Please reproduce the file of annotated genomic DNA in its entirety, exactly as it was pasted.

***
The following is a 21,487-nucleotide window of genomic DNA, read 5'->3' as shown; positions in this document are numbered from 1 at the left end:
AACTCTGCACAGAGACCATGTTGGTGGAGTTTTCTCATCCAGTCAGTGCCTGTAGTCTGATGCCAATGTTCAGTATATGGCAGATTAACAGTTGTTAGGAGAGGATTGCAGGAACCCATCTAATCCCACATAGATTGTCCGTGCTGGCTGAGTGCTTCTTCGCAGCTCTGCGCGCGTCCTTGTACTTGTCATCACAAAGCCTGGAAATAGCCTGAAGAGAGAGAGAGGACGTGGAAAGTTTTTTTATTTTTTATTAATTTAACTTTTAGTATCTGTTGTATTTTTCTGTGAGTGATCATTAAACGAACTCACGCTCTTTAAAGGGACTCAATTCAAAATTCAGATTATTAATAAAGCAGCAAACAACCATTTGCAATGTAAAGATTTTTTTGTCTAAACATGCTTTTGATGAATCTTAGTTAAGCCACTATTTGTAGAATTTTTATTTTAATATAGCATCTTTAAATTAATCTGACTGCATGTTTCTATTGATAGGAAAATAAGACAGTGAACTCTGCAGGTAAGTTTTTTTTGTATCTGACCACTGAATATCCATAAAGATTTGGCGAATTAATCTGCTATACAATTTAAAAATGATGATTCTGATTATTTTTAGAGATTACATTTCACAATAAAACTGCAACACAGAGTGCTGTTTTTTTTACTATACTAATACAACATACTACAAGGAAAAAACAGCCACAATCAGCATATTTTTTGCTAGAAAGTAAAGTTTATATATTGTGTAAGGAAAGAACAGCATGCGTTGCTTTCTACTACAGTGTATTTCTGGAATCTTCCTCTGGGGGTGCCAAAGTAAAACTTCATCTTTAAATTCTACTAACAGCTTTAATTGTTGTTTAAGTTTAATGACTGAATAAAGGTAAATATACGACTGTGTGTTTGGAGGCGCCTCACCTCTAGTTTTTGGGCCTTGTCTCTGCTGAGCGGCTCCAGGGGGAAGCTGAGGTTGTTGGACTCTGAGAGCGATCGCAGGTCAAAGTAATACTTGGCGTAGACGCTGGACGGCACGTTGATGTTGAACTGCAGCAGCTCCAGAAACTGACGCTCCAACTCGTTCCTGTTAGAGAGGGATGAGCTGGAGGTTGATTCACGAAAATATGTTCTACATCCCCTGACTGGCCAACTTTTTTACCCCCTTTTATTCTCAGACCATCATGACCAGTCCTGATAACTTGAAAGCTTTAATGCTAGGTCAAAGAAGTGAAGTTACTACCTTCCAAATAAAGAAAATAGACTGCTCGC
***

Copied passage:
The following is a 21,487-nucleotide window of genomic DNA, read 5'->3' as shown; positions in this document are numbered from 1 at the left end:
AACTCTGCACAGAGACCATGTTGGTGGAGTTTTCTCATCCAGTCAGTGCCTGTAGTCTGATGCCAATGTTCAGTATATGGCAGATTAACAGTTGTTAGGAGAGGATTGCAGGAACCCATCTAATCCCACATAGATTGTCCGTGCTGGCTGAGTGCTTCTTCGCAGCTCTGCGCGCGTCCTTGTACTTGTCATCACAAAGCCTGGAAATAGCCTGAAGAGAGAGAGAGGACGTGGAAAGTTTTTTTATTTTTTATTAATTTAACTTTTAGTATCTGTTGTATTTTTCTGTGAGTGATCATTAAACGAACTCACGCTCTTTAAAGGGACTCAATTCAAAATTCAGATTATTAATAAAGCAGCAAACAACCATTTGCAATGTAAAGATTTTTTTGTCTAAACATGCTTTTGATGAATCTTAGTTAAGCCACTATTTGTAGAATTTTTATTTTAATATAGCATCTTTAAATTAATCTGACTGCATGTTTCTATTGATAGGAAAATAAGACAGTGAACTCTGCAGGTAAGTTTTTTTTGTATCTGACCACTGAATATCCATAAAGATTTGGCGAATTAATCTGCTATACAATTTAAAAATGATGATTCTGATTATTTTTAGAGATTACATTTCACAATAAAACTGCAACACAGAGTGCTGTTTTTTTTACTATACTAATACAACATACTACAAGGAAAAAACAGCCACAATCAGCATATTTTTTGCTAGAAAGTAAAGTTTATATATTGTGTAAGGAAAGAACAGCATGCGTTGCTTTCTACTACAGTGTATTTCTGGAATCTTCCTCTGGGGGTGCCAAAGTAAAACTTCATCTTTAAATTCTACTAACAGCTTTAATTGTTGTTTAAGTTTAATGACTGAATAAAGGTAAATATACGACTGTGTGTTTGGAGGCGCCTCACCTCTAGTTTTTGGGCCTTGTCTCTGCTGAGCGGCTCCAGGGGGAAGCTGAGGTTGTTGGACTCTGAGAGCGATCGCAGGTCAAAGTAATACTTGGCGTAGACGCTGGACGGCACGTTGATGTTGAACTGCAGCAGCTCCAGAAACTGACGCTCCAACTCGTTCCTGTTAGAGAGGGATGAGCTGGAGGTTGATTCACGAAAATATGTTCTACATCCCCTGACTGGCCAACTTTTTTACCCCCTTTTATTCTCAGACCATCATGACCAGTCCTGATAACTTGAAAGCTTTAATGCTAGGTCAAAGAAGTGAAGTTACTACCTTCCAAATAAAGAAAATAGACTGCTCGC